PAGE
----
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Nelson's Chef Jamie Hertz share tips about sauces

For the last two weeks I’ve been in Ontario on a business trip and when anyone travels they tend to eat out a lot.  Being a chef and a foodie you can see that this is no problem for me.  It gives me a chance to see what a town or city has to offer in the culinary world and perhaps it will unveil some culture and history.

During my three week trip I had a lot of really great meals but one I thought I would mention was at a restaurant in Thunder Bay.  Not many people have a lot to say about Thunder Bay because people simply don’t go there. I wanted to mention a meal I had while I was there because I notice this a lot with restaurants and it is something often overlooked.

First off let me start off by telling you what the dish was.  I had a beer battered braised short rib on a cauliflower puree and a gravy.  I liked everything about the dish other then the gravy.  On the menu it was called sauce, but I have had enough orders of fries and gravy to know that it was the generic powder gravy that some pub cook adds water to and presto.

I find that the sauce is often an afterthought for a lot of cooks, which is sad because in this case it ruined the dish entirely.  The chef goes through two days of preparation braising the short ribs, battering them in a perfect batter, making a cauliflower puree and then a copout for a sauce.  Either they don’t know how to make a proper sauce or it is flat-out lazy.

I find the same when I go to restaurants and eat pastas with cream reduced sauces such as alfredo and carbonara.  Who can’t add some heat to a pan and cook until it is thick? It shows a lack of creativity and a lack of skill.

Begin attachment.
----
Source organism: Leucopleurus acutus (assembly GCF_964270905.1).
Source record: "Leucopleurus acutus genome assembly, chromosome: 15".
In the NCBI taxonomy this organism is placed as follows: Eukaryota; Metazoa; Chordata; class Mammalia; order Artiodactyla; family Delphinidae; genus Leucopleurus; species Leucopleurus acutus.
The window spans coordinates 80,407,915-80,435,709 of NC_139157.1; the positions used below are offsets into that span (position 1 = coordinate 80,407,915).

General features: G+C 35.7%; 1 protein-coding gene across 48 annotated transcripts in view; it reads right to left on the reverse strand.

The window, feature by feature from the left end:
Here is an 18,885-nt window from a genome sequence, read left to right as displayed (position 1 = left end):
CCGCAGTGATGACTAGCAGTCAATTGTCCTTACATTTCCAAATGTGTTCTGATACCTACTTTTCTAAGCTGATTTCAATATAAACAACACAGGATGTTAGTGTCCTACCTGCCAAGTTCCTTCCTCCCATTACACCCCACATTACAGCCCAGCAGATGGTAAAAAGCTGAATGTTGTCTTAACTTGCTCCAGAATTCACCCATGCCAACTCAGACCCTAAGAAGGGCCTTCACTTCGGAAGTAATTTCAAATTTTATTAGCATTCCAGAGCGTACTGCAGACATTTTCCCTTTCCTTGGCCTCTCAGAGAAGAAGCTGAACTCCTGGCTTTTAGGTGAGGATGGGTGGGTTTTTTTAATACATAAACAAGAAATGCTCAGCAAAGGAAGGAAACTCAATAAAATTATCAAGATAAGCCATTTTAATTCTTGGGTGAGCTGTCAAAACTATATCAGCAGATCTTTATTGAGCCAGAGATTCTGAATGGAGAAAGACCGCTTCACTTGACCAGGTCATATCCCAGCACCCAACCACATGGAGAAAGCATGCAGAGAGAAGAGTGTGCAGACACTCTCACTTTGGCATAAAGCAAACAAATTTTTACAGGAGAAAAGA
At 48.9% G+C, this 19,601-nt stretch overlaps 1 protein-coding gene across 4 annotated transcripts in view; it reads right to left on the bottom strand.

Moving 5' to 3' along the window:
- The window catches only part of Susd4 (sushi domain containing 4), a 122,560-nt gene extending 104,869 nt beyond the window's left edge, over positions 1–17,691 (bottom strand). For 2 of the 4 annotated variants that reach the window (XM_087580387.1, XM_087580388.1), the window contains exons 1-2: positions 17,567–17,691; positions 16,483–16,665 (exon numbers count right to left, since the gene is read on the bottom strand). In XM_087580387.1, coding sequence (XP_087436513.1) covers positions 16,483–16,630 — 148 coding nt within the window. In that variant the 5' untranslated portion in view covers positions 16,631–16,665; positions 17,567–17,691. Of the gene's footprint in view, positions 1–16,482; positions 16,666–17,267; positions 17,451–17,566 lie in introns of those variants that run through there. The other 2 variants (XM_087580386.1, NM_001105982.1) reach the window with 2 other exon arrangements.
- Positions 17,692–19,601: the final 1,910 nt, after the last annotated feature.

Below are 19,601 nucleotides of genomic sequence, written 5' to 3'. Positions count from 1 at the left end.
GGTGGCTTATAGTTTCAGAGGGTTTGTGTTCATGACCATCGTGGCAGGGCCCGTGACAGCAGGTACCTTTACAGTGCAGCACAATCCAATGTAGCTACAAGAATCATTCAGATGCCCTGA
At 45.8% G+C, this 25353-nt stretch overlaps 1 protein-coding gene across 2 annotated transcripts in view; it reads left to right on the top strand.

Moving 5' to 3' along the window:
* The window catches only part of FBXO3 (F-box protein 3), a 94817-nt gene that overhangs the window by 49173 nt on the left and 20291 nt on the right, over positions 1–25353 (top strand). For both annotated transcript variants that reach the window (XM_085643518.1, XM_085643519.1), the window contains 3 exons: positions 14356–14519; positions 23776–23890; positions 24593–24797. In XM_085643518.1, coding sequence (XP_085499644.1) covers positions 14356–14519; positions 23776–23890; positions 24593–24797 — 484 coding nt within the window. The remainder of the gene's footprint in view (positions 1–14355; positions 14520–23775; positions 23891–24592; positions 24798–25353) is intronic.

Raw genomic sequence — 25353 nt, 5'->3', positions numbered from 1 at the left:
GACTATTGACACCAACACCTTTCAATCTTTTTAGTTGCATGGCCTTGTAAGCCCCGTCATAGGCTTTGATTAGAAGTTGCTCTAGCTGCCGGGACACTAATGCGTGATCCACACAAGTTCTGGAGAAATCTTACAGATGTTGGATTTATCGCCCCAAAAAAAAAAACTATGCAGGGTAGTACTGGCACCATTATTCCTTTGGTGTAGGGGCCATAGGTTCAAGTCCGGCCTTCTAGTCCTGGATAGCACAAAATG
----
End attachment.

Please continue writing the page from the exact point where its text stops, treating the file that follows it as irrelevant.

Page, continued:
The point is that a sauce should be on a dish to highlight the dish and enhanced something already on the plate.  It should not be the main event or the dead weight of a dish no matter what it is.

In the case of the short ribs, the chef could have used the braising liquid and added a couple of basic ingredients and I would have been writing a different column.

Here is what I would have done to make the dish better -in my opinion - and I hope that it inspires all you Nelsonites to do the same when it comes to your next dish with a sauce.

I would have taken the braising liquid which probably had the basic mire poix (onions, celery, carrots) with some garlic and perhaps some red wine and tomato paste and passed it through a strainer (china cap).  This would have left me with a very flavourful liquid that would be too runny for a sauce.  Now in the old school kitchens a lot of people add flour until you are left with the classic gravy that our grandmothers have passed down the family tree.  In my case I want to get a little creative with this and avoid flour for all of you Celiac out there.  Sautee some onions and garlic in a pan and deglaze with some brandy or whisky and make sure to scrape the pan of any bits stuck to it.  I would then add your braising liquid and gently whisk in some Dijon mustard until it is smooth.  Reduce this until it has a nice consistency and it has the correct seasoning.  Just before it is finished squeeze some lemon juice in the pan and a couple of cubes of butter and whisk until smooth.  You can even add some hoisin sauce if you feel the need, but this takes just about as much time as it would to make the powder brown gravy and you know what is in it.

In closing I just wanted to say that if you are going to put the time and effort in a dish then think it through and if you are going to do then do it right.  Cutting corners never pays of and this goes with all things life has as well.  It doesn’t have to be a difficult process and involve a professional but, just a little bit of love and attention and you reap the rewards.

-Chef Jamie

 

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